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Why just see the Wild Atlantic Way when you can experience the Wild Atlantic Way!

 

John Gallagher

John Gallagher was born to a seaside house in Carrickfinn, County Donegal on 30 June 1948. He was the third born in a family of 12, so had to become very independent very quickly.

The sea was always going to be his desired career path & after fishing in Carrickfin up to the age of 16, John started on his first trawler, Meta Bruce with Frank McCallig in 1964.

This then led onto fishing with Frank’s brother Johnny on the Angelique where in conjunction with his deck duties, John also became the engineer...

our inspiration: John Gallagher

John Gallagher RIP,

Gentleman of the Sea,

lead by inspiration

The Pride of Ulster

Early Career

In the early 70s, John purchased his first vessel along with some of his brothers, the Pride of Ulster. This was the first vessel he was to skipper. The Pride of Ulster mainly fished for Salmon from Donegal right down to Mayo.

Image © 'The Irish Skipper,' December 2005 edition

The Oilean Glas

Home to Killybegs

Again, John was to return to Killybegs in the mid 70s with his next vessel, Oilean Glas which was a larger vessel & fished mainly for whitefish. This boat was fished very successfully & very hard up to the end of the 80s, where his next venture was to come to light.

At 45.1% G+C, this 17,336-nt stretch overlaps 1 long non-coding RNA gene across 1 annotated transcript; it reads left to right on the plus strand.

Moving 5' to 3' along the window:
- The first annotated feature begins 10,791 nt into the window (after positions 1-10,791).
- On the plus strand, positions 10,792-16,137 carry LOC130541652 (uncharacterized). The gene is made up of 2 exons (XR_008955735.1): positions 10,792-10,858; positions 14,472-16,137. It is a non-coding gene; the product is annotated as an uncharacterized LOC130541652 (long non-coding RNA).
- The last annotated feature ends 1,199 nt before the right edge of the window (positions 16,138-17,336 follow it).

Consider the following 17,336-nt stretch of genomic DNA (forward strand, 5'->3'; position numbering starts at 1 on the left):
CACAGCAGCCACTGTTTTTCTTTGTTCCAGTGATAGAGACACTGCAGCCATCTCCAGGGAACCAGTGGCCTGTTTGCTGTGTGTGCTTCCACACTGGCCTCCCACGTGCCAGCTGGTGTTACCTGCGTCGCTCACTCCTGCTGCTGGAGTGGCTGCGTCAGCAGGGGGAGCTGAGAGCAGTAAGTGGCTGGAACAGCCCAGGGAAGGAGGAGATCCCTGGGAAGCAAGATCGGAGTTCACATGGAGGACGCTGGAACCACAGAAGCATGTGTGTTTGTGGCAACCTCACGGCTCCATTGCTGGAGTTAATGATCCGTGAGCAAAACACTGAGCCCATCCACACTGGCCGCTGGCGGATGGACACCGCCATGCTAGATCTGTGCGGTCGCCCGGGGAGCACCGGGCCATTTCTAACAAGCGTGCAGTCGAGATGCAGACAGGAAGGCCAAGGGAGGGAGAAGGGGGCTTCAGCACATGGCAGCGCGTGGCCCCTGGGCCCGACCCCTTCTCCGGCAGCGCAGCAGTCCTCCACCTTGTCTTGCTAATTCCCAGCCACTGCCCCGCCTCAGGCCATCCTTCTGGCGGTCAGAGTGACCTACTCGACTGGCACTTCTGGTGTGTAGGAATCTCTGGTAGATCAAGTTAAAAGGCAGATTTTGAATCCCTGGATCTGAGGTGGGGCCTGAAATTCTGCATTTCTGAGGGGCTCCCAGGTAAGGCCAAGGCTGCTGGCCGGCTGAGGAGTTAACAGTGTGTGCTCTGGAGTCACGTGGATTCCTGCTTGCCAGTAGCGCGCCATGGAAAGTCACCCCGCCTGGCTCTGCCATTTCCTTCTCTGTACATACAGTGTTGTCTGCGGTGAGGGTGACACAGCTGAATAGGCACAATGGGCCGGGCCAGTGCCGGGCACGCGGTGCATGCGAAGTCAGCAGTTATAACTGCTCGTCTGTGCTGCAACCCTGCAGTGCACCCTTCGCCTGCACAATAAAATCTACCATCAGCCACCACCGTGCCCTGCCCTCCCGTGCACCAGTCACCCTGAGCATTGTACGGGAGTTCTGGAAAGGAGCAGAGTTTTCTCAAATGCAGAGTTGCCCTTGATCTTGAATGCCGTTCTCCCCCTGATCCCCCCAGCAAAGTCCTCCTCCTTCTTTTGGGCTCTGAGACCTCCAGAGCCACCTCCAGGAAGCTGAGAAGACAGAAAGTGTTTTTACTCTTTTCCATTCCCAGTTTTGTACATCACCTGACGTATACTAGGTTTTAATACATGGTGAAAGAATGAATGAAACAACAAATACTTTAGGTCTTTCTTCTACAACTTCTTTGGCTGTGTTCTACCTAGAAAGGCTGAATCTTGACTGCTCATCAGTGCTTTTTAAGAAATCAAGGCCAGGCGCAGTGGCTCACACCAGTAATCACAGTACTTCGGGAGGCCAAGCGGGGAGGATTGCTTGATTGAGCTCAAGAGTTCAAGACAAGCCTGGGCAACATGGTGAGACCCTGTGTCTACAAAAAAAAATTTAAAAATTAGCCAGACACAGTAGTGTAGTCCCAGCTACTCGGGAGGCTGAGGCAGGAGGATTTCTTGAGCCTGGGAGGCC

The Golden Rose

Pelagic Trawling

The 90ft, steel pelagic vessel, Golden Rose was designed & built from new, initially in Holland & then completed in Cobh, County Cork & launched in 1980.

The Golden Rose was a pair trawler & at this time, John Oglesby, the owner skipper of The Neptune, built an identical sister vessel so the two gentlemen could pair trawler together.

This was the start of the pelagic fishing in Ireland & the “two Johns” were some of the pioneers of bringing the fishery successfully to Irish waters & soon afterwards, the world was to follow.

Image © John Baird

Tragedy and coming ashore

In the early 80s, the pelagic fishery was in its infancy, this was a tough time for these fishermen until they mastered the art. The Golden Rose & the Neptune were lengthened by 30ft in 1986 & again another 6ft on the stern thereafter for additional fuel storage.

John Oglesby was killed in a terrible accident on board the Neptune on 12 February 1988, which greatly effected both crews & the entire fishing community at the time. This accident lead onto bringing a rescue air service to the area.

John continued to skipper the Golden Rose until 1999 when the business was sold & he came ashore to become production manager in Gundry’s Net Factory & afterwards worked in production in Swan Nets after the two companies amalgamated.

The Keithlyn

Sailing for Pleasure

For the summers, John bought another boat, this time purely for pleasure, & this is where he liked to spend all his free time on the Shannon until unfortunately falling ill.

After John’s death on 22 December 2018, Atlantic Coastal Cruises was launched the following Summer of 2019.

The Pirate Queen

Atlantic Coastal Cruises

We would like to think this new start up was inspired out of John’s love for the sea & looks to continue the family association for many years to come.

John Gallagher, Gentleman of the Sea, Lead by Inspiration. RIP.